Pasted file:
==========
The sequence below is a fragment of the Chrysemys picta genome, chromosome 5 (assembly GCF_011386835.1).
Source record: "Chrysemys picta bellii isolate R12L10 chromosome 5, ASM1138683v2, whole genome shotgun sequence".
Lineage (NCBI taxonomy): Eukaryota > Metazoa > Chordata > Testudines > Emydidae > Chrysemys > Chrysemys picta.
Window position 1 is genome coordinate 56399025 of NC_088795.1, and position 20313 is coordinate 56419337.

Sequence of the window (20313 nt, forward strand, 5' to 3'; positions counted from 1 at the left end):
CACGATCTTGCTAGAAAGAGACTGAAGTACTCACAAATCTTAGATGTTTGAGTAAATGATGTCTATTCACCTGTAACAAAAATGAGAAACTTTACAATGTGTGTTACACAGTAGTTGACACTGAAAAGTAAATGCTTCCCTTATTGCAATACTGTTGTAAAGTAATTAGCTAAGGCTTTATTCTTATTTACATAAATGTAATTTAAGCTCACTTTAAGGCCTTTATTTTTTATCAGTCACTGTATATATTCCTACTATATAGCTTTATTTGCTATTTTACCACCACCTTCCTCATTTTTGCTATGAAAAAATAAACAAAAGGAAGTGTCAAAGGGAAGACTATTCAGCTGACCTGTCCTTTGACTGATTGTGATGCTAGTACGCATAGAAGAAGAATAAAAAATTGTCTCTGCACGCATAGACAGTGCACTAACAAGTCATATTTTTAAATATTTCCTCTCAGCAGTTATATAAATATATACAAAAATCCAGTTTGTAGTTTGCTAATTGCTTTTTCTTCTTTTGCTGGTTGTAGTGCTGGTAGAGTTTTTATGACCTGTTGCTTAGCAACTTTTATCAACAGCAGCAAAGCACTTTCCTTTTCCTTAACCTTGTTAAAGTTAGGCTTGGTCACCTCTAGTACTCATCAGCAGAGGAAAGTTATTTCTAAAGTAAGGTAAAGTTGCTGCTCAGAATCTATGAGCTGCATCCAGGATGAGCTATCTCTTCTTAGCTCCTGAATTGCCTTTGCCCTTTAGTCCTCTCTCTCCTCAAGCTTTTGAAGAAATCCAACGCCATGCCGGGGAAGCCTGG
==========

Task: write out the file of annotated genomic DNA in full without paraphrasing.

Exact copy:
The sequence below is a fragment of the Chrysemys picta genome, chromosome 5 (assembly GCF_011386835.1).
Source record: "Chrysemys picta bellii isolate R12L10 chromosome 5, ASM1138683v2, whole genome shotgun sequence".
Lineage (NCBI taxonomy): Eukaryota > Metazoa > Chordata > Testudines > Emydidae > Chrysemys > Chrysemys picta.
Window position 1 is genome coordinate 56399025 of NC_088795.1, and position 20313 is coordinate 56419337.

Sequence of the window (20313 nt, forward strand, 5' to 3'; positions counted from 1 at the left end):
CACGATCTTGCTAGAAAGAGACTGAAGTACTCACAAATCTTAGATGTTTGAGTAAATGATGTCTATTCACCTGTAACAAAAATGAGAAACTTTACAATGTGTGTTACACAGTAGTTGACACTGAAAAGTAAATGCTTCCCTTATTGCAATACTGTTGTAAAGTAATTAGCTAAGGCTTTATTCTTATTTACATAAATGTAATTTAAGCTCACTTTAAGGCCTTTATTTTTTATCAGTCACTGTATATATTCCTACTATATAGCTTTATTTGCTATTTTACCACCACCTTCCTCATTTTTGCTATGAAAAAATAAACAAAAGGAAGTGTCAAAGGGAAGACTATTCAGCTGACCTGTCCTTTGACTGATTGTGATGCTAGTACGCATAGAAGAAGAATAAAAAATTGTCTCTGCACGCATAGACAGTGCACTAACAAGTCATATTTTTAAATATTTCCTCTCAGCAGTTATATAAATATATACAAAAATCCAGTTTGTAGTTTGCTAATTGCTTTTTCTTCTTTTGCTGGTTGTAGTGCTGGTAGAGTTTTTATGACCTGTTGCTTAGCAACTTTTATCAACAGCAGCAAAGCACTTTCCTTTTCCTTAACCTTGTTAAAGTTAGGCTTGGTCACCTCTAGTACTCATCAGCAGAGGAAAGTTATTTCTAAAGTAAGGTAAAGTTGCTGCTCAGAATCTATGAGCTGCATCCAGGATGAGCTATCTCTTCTTAGCTCCTGAATTGCCTTTGCCCTTTAGTCCTCTCTCTCCTCAAGCTTTTGAAGAAATCCAACGCCATGCCGGGGAAGCCTGG